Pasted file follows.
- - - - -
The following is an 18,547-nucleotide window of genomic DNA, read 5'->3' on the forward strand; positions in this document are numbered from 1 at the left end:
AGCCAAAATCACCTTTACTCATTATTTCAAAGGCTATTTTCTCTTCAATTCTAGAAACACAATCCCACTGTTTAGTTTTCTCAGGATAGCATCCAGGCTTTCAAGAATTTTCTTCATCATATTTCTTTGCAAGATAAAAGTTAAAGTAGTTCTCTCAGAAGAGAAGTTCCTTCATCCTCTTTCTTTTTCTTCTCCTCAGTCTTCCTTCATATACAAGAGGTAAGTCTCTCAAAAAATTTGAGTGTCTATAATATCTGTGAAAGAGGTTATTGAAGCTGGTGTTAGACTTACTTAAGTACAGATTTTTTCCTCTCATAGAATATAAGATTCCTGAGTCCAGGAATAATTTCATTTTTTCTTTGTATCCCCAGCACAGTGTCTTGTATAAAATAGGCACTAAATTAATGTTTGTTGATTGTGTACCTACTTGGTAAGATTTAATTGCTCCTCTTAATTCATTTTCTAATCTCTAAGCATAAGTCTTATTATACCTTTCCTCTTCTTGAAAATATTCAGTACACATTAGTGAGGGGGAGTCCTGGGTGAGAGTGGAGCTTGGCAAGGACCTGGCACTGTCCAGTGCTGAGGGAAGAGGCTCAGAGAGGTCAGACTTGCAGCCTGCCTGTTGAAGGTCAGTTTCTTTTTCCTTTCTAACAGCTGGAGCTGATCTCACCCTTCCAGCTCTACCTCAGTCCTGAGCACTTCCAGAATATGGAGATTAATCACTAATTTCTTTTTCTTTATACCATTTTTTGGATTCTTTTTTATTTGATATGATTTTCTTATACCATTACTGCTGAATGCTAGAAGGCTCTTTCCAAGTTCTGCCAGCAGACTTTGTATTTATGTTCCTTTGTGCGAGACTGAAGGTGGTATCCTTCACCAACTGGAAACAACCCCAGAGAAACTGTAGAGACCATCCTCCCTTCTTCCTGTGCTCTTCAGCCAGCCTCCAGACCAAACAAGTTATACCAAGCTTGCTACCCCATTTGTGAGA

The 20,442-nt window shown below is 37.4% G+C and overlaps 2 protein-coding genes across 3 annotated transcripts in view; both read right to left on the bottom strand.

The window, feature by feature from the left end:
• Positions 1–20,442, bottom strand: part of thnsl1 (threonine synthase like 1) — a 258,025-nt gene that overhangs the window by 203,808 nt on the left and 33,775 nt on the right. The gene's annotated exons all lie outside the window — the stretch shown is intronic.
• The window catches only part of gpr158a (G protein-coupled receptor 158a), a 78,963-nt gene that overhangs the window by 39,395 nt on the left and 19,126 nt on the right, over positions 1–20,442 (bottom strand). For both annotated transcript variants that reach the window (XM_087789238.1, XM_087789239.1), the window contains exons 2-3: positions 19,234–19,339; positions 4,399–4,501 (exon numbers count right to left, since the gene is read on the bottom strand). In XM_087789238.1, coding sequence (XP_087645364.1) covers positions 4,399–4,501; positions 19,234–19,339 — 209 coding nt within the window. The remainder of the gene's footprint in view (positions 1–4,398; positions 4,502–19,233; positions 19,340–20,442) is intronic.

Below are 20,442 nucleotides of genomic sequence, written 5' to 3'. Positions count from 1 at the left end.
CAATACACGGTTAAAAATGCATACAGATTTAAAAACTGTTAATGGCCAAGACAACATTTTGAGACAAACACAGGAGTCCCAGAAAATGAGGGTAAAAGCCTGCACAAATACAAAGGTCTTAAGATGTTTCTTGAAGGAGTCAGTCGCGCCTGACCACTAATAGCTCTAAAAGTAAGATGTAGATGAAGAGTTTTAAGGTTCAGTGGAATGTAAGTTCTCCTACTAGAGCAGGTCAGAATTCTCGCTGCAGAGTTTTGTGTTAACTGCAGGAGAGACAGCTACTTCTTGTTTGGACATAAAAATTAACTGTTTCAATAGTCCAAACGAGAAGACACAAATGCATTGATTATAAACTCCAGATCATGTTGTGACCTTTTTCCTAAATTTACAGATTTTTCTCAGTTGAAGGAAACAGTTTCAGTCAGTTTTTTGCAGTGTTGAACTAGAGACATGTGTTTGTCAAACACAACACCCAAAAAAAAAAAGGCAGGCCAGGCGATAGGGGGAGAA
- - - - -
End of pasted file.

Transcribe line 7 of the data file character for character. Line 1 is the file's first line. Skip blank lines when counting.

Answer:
Below are 20,442 nucleotides of genomic sequence, written 5' to 3'. Positions count from 1 at the left end.